• Totally agree! Same questions were asked last night without concrete answers. Interestingly, mid-meeting, Someone on the council indicated that the purpose of the meeting was to seek out residents’ ideas and suggestions. I suspect that Carla has been pushing this effort for quite some time with her own agenda (draw your own conclusion on how much that typically benefits the town) and the Council isn’t really fully informed or really thought through how to best leverage this tool (perhaps you had me at developer approach?). Perhaps what we need is to take a few field trips (South Amboy for example – thank you NJView), take a bunch of pics, draw up proposed plan for what we think would make sense and put it all in front of the council and say “Get to it.” I fear otherwise, we will miss an opportunity to leverage it the right way. I guess if we want to get it done right, we’ll just have to do it ourselves 🙂


    • A TV tour is a great idea. I’d also like to see some before & after photos of these towns. Was there a lot of redevelopment or did these areas get the designation because it already fit?


  5. This long standing plan is another pot. sweetener for developers and in my understanding nothing for current residents. Its a part of the bids’ the town would be great if we got rid of the residents ‘ 10 + year and over a million dollar spent plans. Most of the idea doesn’t bother me the focus does. The town needs jobs for blue collars retail for locals and some reasons for tourists to come other then half passed bar crawls. Carla has failed for 10 straight years and the fact that nobody will run for bid President other then her says something about the org.

    the bid should have been dissolved but the dems wussed out and now your being scammed into thinking the rateable are so great. Wind and sea pays I think less then 80k in taxes. That’s like 5-6 houses tops. It doesent even pay for the policing costs.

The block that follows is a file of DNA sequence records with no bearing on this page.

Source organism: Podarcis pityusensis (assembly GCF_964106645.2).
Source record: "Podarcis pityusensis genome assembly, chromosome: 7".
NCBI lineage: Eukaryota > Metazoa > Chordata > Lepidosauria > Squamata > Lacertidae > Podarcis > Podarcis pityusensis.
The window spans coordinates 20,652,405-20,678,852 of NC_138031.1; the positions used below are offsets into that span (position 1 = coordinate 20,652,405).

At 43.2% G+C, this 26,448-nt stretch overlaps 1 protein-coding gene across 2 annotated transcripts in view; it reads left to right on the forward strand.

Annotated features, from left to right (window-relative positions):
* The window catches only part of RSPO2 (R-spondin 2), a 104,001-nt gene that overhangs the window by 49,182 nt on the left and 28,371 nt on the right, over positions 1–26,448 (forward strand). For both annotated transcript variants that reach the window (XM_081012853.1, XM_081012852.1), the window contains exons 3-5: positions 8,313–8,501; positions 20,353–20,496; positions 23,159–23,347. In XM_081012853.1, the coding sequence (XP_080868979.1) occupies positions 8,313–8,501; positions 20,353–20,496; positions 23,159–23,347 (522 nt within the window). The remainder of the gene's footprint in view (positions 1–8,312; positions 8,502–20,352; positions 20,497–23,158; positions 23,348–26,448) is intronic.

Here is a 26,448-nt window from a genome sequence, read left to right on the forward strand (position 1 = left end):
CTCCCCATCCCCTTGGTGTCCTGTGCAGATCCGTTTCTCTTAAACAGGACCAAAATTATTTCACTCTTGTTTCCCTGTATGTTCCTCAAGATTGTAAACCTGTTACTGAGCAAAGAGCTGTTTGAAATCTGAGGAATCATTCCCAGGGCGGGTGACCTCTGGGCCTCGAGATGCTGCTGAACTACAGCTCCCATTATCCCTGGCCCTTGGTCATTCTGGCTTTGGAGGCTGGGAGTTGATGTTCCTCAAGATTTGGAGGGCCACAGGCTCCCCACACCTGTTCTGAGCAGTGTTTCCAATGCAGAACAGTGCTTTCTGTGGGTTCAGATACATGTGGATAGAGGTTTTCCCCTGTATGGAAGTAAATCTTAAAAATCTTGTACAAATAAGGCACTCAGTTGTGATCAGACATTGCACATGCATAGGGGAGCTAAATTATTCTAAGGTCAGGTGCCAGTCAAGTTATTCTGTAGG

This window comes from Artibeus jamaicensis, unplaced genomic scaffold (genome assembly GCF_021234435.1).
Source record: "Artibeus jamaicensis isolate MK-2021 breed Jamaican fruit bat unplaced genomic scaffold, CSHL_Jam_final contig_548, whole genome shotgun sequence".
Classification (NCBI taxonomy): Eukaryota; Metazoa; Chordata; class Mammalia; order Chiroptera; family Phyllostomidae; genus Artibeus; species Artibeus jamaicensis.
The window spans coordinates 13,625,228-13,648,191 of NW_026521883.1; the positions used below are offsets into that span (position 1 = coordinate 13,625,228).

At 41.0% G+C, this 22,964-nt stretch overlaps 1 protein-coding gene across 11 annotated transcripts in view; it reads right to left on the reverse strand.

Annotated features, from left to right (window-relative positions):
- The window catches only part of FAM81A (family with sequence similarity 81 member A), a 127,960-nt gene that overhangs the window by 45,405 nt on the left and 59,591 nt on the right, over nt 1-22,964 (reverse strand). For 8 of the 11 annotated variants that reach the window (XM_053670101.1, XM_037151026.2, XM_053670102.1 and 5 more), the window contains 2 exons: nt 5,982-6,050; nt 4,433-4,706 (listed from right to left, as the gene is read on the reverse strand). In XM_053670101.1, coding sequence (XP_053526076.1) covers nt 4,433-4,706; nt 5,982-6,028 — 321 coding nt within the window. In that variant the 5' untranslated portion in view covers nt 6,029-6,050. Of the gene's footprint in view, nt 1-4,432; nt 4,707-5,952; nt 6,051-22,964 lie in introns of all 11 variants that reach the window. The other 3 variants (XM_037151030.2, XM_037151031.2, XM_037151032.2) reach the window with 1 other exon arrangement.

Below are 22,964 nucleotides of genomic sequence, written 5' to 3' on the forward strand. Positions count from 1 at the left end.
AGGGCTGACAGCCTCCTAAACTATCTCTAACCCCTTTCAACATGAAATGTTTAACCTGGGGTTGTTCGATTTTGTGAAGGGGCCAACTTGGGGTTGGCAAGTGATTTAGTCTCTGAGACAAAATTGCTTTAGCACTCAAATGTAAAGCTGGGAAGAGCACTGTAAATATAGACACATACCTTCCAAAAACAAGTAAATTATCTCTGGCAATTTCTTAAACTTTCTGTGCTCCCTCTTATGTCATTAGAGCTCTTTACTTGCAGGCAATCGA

I hope one day someone plans to improve the lives of the current residents over remaking the town for some new hipsters


  6. IMO until we have a true inventory of lots post Sandy within designated areas in Highlands no one can begin to “plan”. What lots are town owned? What lots are primary homeowners? What lots are landlord rentals? What lots are commercial? Which of them are abandoned or facing foreclosure? Which of them are totally damaged vs. repairable? Until these figures are known Highlands cannot “engage stockholders” or developers. Affordable housing in the moderate income level for 2-3 bedrooms is not all that horrible. Fact is the majority of our current residents fall within that range already … So not much would change in that regard … But the quality and code compliance of new homes and multi- family units or development would be an improvement everyone would benefit from. It’s one thing to get funding which every town needs … but it requires a level of professional input and a creative revitalized vision to do it right. Especially given all the “plans” that have been before our council over the past 10-15 years with no fruition. Why is that? What happened to all those great plans that were on the table in the past? Highlands needs to step up their game and recognize the fact that they are in over their heads and the council does need help moving forward.


  7. I read this and just thought it was a shame…. why don’t we invite some of these artists here to bring color to this town. Give them a canvas somewhere in town? People used to come from all of the world to see this building and contribute to it. As much as Highlands is a pretty seaside town it also has some edge to it that also makes it unique.


  8. I’m one of those people in the way praying mantis and your right on the money. We feel like where in the way. We can’t get any cooperation from no one to stop the road and mountain from coming down on us. We will stay in the way and just do what we can to maintain our place and hope for some help down the road. No pun intended..don Ryan


Comments are closed.